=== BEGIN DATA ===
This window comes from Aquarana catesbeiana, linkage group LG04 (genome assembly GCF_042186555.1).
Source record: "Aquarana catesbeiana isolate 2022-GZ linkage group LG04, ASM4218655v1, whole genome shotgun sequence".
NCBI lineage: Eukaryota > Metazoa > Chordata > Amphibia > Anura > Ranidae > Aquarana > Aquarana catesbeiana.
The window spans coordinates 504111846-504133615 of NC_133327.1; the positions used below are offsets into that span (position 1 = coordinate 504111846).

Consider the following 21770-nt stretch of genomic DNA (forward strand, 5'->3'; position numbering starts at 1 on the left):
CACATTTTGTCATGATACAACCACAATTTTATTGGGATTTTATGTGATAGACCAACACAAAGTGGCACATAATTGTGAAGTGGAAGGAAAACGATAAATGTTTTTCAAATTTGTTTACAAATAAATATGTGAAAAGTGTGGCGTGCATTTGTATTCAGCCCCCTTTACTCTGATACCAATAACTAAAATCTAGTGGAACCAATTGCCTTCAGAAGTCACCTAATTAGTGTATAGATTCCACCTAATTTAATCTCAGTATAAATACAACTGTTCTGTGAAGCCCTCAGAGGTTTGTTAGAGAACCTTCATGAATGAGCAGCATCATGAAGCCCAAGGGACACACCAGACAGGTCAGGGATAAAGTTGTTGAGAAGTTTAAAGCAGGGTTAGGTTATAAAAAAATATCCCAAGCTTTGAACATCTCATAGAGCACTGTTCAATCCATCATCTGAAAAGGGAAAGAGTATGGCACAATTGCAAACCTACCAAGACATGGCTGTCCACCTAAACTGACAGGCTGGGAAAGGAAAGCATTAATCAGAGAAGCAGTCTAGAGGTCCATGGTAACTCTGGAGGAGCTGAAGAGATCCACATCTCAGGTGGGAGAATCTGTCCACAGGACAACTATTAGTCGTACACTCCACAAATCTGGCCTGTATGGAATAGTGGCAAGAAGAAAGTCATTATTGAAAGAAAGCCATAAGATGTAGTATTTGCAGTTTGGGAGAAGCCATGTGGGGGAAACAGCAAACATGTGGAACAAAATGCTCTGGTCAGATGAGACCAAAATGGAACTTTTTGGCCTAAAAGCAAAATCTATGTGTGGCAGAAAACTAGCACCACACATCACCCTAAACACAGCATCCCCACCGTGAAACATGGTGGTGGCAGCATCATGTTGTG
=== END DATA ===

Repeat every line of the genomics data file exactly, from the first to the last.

This window comes from Aquarana catesbeiana, linkage group LG04 (genome assembly GCF_042186555.1).
Source record: "Aquarana catesbeiana isolate 2022-GZ linkage group LG04, ASM4218655v1, whole genome shotgun sequence".
NCBI lineage: Eukaryota > Metazoa > Chordata > Amphibia > Anura > Ranidae > Aquarana > Aquarana catesbeiana.
The window spans coordinates 504111846-504133615 of NC_133327.1; the positions used below are offsets into that span (position 1 = coordinate 504111846).

Consider the following 21770-nt stretch of genomic DNA (forward strand, 5'->3'; position numbering starts at 1 on the left):
CACATTTTGTCATGATACAACCACAATTTTATTGGGATTTTATGTGATAGACCAACACAAAGTGGCACATAATTGTGAAGTGGAAGGAAAACGATAAATGTTTTTCAAATTTGTTTACAAATAAATATGTGAAAAGTGTGGCGTGCATTTGTATTCAGCCCCCTTTACTCTGATACCAATAACTAAAATCTAGTGGAACCAATTGCCTTCAGAAGTCACCTAATTAGTGTATAGATTCCACCTAATTTAATCTCAGTATAAATACAACTGTTCTGTGAAGCCCTCAGAGGTTTGTTAGAGAACCTTCATGAATGAGCAGCATCATGAAGCCCAAGGGACACACCAGACAGGTCAGGGATAAAGTTGTTGAGAAGTTTAAAGCAGGGTTAGGTTATAAAAAAATATCCCAAGCTTTGAACATCTCATAGAGCACTGTTCAATCCATCATCTGAAAAGGGAAAGAGTATGGCACAATTGCAAACCTACCAAGACATGGCTGTCCACCTAAACTGACAGGCTGGGAAAGGAAAGCATTAATCAGAGAAGCAGTCTAGAGGTCCATGGTAACTCTGGAGGAGCTGAAGAGATCCACATCTCAGGTGGGAGAATCTGTCCACAGGACAACTATTAGTCGTACACTCCACAAATCTGGCCTGTATGGAATAGTGGCAAGAAGAAAGTCATTATTGAAAGAAAGCCATAAGATGTAGTATTTGCAGTTTGGGAGAAGCCATGTGGGGGAAACAGCAAACATGTGGAACAAAATGCTCTGGTCAGATGAGACCAAAATGGAACTTTTTGGCCTAAAAGCAAAATCTATGTGTGGCAGAAAACTAGCACCACACATCACCCTAAACACAGCATCCCCACCGTGAAACATGGTGGTGGCAGCATCATGTTGTG